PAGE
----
One Canvas, Two Audiences: How Faculty and Students use a Newly Adopted Learning Management System
Diane Wilcox, Jane Thall, Oris Griffin, James Madison University, United States
Society for Information Technology & Teacher Education International Conference, in Savannah, GA, United States ISBN 978-1-939797-13-1 Publisher: Association for the Advancement of Computing in Education (AACE), Waynesville, NC USA
James Madison University (JMU) adopted a new Learning Management System in the 2013-2014 academic year. In the 2014-2015 academic year, a small group of instructors and 2 instructional technologists conducted survey research to evaluate the faculty’s and student body’s experiences with the Canvas learning management system (LMS) roll-out. The results of the study indicated that while faculty and students were generally satisfied with Canvas, there are distinct differences in the way each group uses technology: faculty design their courses for delivery on laptops, but students use smartphones to access Canvas. Unfortunately, the interface, navigation, and features on Canvas for mobile devices are very limited. In addition, the course structure and learning modules cannot be viewed on smartphones. This creates a usability issue for the students, and presents a distinct challenge for instructors who are unaware that their students are not able to see or use the course, as they intended.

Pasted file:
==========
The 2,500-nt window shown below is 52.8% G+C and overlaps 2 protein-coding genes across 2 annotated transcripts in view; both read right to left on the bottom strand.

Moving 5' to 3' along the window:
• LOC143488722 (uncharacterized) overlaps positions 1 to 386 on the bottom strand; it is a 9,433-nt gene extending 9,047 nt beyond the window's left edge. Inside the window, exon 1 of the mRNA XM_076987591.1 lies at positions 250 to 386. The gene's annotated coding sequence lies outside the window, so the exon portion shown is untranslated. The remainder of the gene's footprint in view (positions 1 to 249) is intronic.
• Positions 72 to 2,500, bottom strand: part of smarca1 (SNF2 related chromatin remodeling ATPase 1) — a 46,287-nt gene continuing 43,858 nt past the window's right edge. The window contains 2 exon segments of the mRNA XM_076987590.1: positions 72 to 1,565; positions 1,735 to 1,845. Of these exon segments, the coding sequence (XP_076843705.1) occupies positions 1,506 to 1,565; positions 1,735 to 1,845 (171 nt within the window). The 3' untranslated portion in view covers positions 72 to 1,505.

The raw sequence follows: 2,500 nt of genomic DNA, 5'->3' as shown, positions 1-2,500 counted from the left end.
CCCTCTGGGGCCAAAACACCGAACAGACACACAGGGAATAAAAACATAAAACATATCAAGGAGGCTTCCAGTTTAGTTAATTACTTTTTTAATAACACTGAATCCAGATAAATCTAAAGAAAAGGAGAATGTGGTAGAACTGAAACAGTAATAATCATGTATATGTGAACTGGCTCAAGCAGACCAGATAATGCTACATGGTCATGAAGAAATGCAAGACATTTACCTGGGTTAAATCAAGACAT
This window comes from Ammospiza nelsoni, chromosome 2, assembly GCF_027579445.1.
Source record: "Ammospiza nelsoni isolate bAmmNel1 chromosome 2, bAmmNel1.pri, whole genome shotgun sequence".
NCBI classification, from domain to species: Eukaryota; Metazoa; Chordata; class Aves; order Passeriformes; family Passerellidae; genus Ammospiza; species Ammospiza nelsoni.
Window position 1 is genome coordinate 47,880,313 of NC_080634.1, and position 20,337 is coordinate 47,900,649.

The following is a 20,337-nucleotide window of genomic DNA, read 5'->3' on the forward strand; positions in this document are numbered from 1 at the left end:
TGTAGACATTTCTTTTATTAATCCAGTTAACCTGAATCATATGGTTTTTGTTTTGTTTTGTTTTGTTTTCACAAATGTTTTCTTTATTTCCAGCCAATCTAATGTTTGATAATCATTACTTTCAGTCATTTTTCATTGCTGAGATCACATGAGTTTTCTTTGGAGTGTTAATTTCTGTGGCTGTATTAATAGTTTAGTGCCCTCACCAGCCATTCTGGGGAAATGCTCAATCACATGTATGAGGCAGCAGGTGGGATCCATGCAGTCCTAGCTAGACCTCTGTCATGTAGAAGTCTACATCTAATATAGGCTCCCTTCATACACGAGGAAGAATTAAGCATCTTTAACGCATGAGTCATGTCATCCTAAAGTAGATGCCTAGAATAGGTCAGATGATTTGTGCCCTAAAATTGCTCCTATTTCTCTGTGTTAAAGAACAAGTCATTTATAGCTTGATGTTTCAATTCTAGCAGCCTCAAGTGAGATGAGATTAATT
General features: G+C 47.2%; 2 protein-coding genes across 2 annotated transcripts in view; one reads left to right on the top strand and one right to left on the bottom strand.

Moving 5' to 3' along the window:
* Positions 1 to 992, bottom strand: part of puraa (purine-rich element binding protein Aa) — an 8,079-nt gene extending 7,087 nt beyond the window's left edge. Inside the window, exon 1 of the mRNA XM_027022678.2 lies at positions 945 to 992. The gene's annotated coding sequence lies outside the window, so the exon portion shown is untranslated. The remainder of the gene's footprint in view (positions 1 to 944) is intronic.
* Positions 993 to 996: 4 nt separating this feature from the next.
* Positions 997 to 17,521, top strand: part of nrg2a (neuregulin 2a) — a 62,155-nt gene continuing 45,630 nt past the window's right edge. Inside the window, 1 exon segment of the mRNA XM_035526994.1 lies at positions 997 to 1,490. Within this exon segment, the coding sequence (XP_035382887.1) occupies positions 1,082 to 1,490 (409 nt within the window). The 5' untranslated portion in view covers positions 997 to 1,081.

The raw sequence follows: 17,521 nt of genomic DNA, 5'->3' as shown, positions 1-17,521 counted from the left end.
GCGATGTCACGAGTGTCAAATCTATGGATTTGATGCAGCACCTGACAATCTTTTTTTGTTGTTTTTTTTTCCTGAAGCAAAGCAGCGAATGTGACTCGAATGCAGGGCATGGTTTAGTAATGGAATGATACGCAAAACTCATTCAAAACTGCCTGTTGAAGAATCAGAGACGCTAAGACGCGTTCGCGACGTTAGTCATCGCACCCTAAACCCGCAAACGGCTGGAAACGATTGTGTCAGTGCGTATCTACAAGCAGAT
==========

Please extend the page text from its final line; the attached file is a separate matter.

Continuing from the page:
Wilcox, D., Thall, J. & Griffin, O. (2016). One Canvas, Two Audiences: How Faculty and Students use a Newly Adopted Learning Management System. In G. Chamblee & L. Langub (Eds.), Proceedings of Society for Information Technology & Teacher Education International Conference (pp. 1163-1168). Savannah, GA, United States: Association for the Advancement of Computing in Education (AACE).
© 2016 Association for the Advancement of Computing in Education (AACE)
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